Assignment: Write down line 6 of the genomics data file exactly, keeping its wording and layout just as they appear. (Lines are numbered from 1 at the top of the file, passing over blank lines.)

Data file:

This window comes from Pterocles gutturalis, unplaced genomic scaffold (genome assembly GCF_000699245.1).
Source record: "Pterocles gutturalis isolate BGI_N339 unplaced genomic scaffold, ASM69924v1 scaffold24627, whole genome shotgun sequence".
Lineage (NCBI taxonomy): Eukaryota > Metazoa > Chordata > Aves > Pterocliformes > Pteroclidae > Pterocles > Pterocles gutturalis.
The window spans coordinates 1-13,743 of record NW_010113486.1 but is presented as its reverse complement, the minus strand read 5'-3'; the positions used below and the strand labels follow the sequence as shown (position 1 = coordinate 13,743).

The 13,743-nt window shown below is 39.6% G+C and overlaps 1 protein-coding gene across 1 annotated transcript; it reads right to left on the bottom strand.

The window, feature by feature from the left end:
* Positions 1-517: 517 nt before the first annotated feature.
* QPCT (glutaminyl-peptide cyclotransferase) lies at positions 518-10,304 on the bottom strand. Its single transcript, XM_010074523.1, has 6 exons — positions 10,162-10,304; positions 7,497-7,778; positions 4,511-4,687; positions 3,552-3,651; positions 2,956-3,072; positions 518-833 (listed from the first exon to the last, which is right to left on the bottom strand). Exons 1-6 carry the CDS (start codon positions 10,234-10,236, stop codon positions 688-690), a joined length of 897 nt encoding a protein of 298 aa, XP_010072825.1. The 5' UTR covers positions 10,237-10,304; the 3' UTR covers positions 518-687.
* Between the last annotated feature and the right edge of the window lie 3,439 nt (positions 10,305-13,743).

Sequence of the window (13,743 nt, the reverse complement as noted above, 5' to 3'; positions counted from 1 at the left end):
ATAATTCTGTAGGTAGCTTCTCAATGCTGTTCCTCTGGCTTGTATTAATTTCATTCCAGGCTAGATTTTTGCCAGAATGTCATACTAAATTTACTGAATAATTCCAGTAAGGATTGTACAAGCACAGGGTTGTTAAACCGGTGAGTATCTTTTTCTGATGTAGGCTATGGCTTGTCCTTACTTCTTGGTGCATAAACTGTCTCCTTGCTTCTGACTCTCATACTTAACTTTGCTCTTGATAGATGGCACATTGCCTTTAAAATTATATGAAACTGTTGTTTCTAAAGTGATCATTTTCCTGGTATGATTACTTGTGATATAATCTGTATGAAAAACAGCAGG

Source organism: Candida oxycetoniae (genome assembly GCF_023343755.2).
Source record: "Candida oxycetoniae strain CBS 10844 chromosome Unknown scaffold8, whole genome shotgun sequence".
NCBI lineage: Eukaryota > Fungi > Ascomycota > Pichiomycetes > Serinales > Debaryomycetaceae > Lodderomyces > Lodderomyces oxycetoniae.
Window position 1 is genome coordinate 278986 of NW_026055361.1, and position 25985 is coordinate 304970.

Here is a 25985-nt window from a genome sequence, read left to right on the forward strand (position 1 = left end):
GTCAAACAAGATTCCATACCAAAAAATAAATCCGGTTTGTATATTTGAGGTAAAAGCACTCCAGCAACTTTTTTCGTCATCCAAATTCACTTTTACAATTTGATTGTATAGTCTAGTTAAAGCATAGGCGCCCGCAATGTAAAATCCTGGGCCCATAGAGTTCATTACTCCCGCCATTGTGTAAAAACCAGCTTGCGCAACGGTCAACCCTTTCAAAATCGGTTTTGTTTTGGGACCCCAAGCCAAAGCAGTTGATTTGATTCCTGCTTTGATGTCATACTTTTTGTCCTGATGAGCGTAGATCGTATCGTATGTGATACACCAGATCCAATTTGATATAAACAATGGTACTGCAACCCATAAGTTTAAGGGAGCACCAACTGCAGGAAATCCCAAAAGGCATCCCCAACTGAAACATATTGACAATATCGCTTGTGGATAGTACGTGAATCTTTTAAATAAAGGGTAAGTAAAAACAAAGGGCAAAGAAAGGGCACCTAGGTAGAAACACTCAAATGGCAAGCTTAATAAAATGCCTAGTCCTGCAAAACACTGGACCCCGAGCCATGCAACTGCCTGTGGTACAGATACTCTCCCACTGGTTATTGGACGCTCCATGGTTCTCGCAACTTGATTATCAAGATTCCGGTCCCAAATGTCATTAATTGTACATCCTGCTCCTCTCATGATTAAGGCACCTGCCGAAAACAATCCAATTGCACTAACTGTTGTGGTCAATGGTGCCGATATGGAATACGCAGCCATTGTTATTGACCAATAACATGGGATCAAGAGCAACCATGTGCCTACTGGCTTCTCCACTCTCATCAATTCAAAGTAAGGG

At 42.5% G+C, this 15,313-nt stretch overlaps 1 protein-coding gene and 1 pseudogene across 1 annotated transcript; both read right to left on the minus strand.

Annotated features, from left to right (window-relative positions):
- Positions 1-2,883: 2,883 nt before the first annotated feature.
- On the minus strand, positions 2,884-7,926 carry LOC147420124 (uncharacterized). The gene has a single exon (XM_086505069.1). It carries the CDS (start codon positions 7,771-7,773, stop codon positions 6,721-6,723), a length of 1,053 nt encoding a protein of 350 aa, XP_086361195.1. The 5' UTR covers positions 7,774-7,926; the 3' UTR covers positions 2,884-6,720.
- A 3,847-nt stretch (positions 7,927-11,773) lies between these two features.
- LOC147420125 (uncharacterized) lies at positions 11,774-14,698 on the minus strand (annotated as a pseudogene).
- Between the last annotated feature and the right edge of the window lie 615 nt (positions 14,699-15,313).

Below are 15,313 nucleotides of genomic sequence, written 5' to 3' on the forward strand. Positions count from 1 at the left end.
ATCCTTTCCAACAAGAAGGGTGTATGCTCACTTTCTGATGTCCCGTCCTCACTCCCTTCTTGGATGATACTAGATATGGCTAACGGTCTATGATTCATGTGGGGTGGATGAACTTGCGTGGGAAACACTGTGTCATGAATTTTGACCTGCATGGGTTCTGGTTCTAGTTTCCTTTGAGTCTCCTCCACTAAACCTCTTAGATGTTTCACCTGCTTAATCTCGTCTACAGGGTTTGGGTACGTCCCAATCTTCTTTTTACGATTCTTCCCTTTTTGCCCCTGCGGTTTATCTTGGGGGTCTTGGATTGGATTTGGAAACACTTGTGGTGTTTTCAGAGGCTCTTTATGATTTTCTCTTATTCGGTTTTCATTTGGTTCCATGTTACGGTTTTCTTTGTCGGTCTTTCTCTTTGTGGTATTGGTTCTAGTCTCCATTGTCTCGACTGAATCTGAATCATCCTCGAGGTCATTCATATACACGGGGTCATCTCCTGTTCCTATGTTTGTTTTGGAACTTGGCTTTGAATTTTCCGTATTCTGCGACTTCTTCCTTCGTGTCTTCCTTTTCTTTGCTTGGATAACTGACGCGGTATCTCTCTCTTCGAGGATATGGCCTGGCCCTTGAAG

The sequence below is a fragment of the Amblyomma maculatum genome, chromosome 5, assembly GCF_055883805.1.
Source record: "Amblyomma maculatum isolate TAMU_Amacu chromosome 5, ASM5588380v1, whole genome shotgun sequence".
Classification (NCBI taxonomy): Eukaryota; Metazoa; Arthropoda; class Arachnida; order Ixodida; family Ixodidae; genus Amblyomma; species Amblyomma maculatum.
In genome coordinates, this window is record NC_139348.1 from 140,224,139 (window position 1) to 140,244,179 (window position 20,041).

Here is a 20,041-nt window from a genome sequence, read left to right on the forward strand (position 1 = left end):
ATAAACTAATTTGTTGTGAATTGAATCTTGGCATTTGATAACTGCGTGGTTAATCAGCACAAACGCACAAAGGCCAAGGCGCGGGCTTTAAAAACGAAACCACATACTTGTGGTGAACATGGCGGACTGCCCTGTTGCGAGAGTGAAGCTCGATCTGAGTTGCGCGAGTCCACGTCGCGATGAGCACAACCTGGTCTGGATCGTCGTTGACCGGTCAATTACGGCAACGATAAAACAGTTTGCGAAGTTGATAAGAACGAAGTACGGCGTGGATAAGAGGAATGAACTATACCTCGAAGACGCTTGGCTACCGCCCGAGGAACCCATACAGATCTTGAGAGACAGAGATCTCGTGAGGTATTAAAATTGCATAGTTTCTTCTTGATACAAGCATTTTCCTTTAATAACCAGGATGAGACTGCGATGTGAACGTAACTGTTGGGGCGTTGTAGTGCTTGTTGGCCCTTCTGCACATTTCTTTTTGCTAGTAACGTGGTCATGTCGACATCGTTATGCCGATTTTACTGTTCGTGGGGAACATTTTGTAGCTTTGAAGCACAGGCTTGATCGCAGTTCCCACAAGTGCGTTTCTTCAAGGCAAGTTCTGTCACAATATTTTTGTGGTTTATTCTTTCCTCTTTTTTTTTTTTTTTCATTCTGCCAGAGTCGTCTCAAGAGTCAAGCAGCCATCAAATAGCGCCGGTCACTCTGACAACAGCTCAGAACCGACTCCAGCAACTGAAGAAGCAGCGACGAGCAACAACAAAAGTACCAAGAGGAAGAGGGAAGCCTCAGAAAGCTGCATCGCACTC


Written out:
The window, feature by feature from the left end: